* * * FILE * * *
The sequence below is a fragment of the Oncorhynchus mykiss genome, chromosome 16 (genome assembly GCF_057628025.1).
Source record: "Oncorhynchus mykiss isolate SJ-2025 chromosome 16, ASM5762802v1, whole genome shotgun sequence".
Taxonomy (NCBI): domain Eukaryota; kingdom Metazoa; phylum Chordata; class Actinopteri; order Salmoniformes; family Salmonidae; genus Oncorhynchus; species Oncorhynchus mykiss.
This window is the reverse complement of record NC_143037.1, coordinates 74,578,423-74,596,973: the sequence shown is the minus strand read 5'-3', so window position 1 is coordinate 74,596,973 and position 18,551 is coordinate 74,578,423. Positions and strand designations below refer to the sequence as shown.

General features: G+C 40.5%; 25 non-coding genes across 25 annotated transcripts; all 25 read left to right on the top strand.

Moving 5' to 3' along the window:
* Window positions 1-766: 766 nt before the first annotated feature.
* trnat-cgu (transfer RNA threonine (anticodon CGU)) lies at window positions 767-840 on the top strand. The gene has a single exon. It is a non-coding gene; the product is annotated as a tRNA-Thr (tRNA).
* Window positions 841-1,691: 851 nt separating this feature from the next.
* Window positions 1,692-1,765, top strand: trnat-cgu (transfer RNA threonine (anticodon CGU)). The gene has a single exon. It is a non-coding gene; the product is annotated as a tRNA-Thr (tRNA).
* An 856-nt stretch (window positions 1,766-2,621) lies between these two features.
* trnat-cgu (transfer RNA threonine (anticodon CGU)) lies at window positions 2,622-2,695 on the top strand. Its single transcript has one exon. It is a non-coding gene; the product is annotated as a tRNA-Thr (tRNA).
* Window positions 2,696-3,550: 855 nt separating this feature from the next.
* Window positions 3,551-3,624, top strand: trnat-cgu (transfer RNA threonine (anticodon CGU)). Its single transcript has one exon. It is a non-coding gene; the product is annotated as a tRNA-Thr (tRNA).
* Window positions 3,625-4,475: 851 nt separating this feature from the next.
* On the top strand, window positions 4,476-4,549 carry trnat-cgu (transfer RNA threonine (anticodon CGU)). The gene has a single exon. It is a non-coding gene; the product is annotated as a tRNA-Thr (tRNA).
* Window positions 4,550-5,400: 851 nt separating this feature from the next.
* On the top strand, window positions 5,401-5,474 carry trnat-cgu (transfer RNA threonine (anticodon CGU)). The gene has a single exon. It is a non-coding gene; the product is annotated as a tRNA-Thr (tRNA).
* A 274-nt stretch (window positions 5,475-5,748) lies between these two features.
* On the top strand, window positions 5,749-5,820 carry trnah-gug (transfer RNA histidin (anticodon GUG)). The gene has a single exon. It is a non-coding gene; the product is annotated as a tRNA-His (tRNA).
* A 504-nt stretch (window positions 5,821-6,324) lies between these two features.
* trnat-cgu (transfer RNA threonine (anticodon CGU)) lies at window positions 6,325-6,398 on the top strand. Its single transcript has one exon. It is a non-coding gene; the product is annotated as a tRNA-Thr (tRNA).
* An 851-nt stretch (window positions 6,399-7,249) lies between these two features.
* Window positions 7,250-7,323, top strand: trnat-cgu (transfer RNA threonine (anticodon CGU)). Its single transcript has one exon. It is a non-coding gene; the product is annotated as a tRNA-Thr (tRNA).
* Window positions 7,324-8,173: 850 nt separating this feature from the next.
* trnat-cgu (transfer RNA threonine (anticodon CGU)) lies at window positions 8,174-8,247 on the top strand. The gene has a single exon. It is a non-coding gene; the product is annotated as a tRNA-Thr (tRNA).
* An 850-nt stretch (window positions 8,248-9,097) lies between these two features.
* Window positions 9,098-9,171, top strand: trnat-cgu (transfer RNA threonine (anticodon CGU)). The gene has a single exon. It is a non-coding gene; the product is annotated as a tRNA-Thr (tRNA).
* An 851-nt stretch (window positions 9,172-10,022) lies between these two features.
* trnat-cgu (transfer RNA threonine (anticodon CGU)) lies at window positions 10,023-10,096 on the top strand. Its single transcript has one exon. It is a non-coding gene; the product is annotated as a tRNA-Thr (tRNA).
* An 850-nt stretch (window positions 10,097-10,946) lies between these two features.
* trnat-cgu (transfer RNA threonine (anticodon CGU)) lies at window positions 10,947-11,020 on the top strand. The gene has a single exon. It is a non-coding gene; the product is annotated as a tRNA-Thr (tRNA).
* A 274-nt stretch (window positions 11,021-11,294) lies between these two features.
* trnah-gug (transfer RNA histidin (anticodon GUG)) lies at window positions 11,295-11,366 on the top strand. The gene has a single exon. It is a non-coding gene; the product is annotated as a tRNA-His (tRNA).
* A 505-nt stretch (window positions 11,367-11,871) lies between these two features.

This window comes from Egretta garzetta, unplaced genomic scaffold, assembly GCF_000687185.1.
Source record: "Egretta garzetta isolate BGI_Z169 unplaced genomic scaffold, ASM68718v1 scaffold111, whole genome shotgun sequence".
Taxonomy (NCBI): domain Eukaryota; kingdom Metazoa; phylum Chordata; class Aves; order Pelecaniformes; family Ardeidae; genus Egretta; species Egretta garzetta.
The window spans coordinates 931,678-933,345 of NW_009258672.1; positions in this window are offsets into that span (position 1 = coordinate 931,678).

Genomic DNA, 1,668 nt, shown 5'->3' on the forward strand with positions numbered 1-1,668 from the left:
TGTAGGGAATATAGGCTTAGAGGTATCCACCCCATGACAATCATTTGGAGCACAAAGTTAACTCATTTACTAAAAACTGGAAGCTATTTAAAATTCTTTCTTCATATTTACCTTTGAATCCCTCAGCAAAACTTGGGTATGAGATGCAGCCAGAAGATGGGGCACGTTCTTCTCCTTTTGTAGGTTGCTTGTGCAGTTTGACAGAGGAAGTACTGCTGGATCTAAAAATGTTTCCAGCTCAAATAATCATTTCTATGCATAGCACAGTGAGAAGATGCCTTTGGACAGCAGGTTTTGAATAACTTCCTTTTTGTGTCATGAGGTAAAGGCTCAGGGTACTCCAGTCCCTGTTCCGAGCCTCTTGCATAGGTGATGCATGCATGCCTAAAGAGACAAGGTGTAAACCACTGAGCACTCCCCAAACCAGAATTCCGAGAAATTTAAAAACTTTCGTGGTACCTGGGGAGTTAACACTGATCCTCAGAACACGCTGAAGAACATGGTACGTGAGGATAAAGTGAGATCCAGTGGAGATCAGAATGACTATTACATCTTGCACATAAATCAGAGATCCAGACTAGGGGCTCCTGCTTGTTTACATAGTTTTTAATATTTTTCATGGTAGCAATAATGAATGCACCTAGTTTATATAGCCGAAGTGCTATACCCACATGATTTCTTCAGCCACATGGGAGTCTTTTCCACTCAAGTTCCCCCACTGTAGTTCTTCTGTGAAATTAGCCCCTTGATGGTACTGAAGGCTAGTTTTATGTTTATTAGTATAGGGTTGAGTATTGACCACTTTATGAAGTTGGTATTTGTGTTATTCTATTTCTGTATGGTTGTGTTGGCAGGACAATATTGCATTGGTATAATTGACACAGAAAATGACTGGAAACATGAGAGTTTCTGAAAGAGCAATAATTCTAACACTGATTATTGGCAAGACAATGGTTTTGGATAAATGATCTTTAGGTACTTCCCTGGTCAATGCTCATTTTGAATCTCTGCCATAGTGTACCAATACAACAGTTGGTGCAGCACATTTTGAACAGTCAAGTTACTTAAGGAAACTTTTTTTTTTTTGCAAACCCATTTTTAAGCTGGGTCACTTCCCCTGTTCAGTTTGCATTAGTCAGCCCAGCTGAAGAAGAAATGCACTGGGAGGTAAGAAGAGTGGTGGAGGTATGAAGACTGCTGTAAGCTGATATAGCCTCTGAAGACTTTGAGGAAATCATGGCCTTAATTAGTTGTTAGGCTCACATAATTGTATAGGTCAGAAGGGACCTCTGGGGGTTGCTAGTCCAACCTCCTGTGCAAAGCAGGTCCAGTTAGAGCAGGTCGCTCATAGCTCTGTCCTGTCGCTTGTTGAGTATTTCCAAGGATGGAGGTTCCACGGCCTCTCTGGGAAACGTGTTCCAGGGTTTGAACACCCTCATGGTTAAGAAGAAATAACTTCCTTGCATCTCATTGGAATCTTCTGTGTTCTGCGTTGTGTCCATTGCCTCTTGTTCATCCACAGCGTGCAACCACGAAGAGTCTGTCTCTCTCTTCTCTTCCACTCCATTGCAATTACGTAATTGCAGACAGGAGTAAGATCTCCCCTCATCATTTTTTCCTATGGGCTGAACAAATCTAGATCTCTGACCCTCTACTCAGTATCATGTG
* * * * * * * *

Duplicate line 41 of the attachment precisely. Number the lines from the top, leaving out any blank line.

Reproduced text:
TGTAGGGAATATAGGCTTAGAGGTATCCACCCCATGACAATCATTTGGAGCACAAAGTTAACTCATTTACTAAAAACTGGAAGCTATTTAAAATTCTTTCTTCATATTTACCTTTGAATCCCTCAGCAAAACTTGGGTATGAGATGCAGCCAGAAGATGGGGCACGTTCTTCTCCTTTTGTAGGTTGCTTGTGCAGTTTGACAGAGGAAGTACTGCTGGATCTAAAAATGTTTCCAGCTCAAATAATCATTTCTATGCATAGCACAGTGAGAAGATGCCTTTGGACAGCAGGTTTTGAATAACTTCCTTTTTGTGTCATGAGGTAAAGGCTCAGGGTACTCCAGTCCCTGTTCCGAGCCTCTTGCATAGGTGATGCATGCATGCCTAAAGAGACAAGGTGTAAACCACTGAGCACTCCCCAAACCAGAATTCCGAGAAATTTAAAAACTTTCGTGGTACCTGGGGAGTTAACACTGATCCTCAGAACACGCTGAAGAACATGGTACGTGAGGATAAAGTGAGATCCAGTGGAGATCAGAATGACTATTACATCTTGCACATAAATCAGAGATCCAGACTAGGGGCTCCTGCTTGTTTACATAGTTTTTAATATTTTTCATGGTAGCAATAATGAATGCACCTAGTTTATATAGCCGAAGTGCTATACCCACATGATTTCTTCAGCCACATGGGAGTCTTTTCCACTCAAGTTCCCCCACTGTAGTTCTTCTGTGAAATTAGCCCCTTGATGGTACTGAAGGCTAGTTTTATGTTTATTAGTATAGGGTTGAGTATTGACCACTTTATGAAGTTGGTATTTGTGTTATTCTATTTCTGTATGGTTGTGTTGGCAGGACAATATTGCATTGGTATAATTGACACAGAAAATGACTGGAAACATGAGAGTTTCTGAAAGAGCAATAATTCTAACACTGATTATTGGCAAGACAATGGTTTTGGATAAATGATCTTTAGGTACTTCCCTGGTCAATGCTCATTTTGAATCTCTGCCATAGTGTACCAATACAACAGTTGGTGCAGCACATTTTGAACAGTCAAGTTACTTAAGGAAACTTTTTTTTTTTTGCAAACCCATTTTTAAGCTGGGTCACTTCCCCTGTTCAGTTTGCATTAGTCAGCCCAGCTGAAGAAGAAATGCACTGGGAGGTAAGAAGAGTGGTGGAGGTATGAAGACTGCTGTAAGCTGATATAGCCTCTGAAGACTTTGAGGAAATCATGGCCTTAATTAGTTGTTAGGCTCACATAATTGTATAGGTCAGAAGGGACCTCTGGGGGTTGCTAGTCCAACCTCCTGTGCAAAGCAGGTCCAGTTAGAGCAGGTCGCTCATAGCTCTGTCCTGTCGCTTGTTGAGTATTTCCAAGGATGGAGGTTCCACGGCCTCTCTGGGAAACGTGTTCCAGGGTTTGAACACCCTCATGGTTAAGAAGAAATAACTTCCTTGCATCTCATTGGAATCTTCTGTGTTCTGCGTTGTGTCCATTGCCTCTTGTTCATCCACAGCGTGCAACCACGAAGAGTCTGTCTCTCTCTTCTCTTCCACTCCATTGCAATTACGTAATTGCAGACAGGAGTAAGATCTCCCCTCATCATTTTTTCCTATGGGCTGAACAAATCTAGATCTCTGACCCTCTACTCAGTATCATGTG